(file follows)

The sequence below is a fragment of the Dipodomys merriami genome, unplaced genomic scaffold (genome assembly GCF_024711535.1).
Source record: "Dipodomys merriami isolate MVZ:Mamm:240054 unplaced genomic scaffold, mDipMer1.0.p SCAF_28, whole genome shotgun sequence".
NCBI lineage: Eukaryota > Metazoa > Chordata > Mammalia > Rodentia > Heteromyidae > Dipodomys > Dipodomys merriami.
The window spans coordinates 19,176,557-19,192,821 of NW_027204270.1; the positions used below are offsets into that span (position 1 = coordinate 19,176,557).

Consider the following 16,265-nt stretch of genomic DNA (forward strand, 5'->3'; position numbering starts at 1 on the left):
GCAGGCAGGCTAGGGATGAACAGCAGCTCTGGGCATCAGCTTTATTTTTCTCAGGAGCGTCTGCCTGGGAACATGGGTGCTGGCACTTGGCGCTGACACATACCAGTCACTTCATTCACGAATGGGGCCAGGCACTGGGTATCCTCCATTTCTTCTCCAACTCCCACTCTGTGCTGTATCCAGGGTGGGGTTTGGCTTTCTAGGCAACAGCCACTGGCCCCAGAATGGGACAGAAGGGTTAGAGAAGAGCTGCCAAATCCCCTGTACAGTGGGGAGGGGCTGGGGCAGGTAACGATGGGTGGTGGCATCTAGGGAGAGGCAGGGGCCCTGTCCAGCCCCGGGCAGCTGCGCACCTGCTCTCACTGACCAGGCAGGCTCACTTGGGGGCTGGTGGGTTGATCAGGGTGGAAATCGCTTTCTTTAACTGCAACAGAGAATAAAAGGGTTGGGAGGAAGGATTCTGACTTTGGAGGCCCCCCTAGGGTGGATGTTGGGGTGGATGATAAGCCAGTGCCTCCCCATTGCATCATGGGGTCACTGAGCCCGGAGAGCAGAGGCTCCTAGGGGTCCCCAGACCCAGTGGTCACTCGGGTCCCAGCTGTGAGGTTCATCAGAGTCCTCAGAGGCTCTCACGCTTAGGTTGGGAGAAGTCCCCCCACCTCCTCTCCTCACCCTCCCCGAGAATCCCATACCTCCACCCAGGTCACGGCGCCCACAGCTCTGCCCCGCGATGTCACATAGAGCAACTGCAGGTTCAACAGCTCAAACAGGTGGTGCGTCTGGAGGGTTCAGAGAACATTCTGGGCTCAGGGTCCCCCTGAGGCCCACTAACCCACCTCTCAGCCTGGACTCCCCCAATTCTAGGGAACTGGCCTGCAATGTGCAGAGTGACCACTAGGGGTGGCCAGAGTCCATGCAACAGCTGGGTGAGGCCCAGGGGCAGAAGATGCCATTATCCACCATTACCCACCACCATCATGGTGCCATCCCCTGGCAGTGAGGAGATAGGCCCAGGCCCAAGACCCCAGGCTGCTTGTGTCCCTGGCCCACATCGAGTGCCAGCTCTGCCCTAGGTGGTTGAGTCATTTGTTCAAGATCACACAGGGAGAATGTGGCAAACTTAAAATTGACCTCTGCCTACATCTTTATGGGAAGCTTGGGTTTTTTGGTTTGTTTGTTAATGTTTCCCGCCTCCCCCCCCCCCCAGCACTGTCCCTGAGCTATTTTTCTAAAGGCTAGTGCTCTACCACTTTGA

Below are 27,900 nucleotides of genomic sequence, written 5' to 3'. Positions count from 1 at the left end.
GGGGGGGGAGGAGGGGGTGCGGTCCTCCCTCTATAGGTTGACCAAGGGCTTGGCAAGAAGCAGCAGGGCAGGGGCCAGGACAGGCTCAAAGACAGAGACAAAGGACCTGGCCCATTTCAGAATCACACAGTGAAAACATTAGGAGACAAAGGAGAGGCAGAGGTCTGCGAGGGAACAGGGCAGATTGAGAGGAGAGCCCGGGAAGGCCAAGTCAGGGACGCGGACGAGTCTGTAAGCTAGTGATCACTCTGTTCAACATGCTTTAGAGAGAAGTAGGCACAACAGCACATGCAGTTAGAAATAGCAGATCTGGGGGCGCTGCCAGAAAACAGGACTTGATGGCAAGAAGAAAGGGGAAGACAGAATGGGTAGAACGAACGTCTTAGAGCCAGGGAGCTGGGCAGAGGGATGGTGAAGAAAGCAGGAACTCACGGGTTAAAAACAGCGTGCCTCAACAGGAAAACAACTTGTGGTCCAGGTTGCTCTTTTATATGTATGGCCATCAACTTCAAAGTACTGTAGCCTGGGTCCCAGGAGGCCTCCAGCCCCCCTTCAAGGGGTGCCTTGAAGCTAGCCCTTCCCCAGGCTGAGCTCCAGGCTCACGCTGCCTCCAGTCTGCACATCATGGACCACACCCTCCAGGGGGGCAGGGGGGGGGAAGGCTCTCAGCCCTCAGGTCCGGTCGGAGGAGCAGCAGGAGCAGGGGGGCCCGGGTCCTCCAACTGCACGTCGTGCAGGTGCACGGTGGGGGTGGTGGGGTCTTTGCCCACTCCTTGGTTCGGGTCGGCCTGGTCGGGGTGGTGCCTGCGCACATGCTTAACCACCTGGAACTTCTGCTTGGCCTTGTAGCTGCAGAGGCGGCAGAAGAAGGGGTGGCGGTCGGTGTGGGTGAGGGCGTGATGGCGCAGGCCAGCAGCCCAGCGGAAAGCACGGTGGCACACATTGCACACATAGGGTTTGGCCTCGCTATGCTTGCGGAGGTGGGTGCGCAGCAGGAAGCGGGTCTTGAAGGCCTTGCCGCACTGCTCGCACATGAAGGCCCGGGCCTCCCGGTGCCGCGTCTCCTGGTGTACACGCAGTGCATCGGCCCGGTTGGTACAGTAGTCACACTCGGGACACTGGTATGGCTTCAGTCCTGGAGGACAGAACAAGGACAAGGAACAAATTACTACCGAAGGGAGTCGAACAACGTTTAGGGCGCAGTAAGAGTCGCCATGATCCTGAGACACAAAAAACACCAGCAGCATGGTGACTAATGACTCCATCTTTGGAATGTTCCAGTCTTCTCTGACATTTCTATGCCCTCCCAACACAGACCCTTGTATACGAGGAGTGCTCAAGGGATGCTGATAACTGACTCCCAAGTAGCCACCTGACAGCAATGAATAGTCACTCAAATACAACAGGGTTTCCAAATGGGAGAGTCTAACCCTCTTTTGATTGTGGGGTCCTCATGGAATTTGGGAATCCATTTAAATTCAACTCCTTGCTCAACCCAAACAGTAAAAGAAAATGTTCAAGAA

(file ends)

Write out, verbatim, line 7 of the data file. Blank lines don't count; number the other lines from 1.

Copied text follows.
Below are 27,900 nucleotides of genomic sequence, written 5' to 3'. Positions count from 1 at the left end.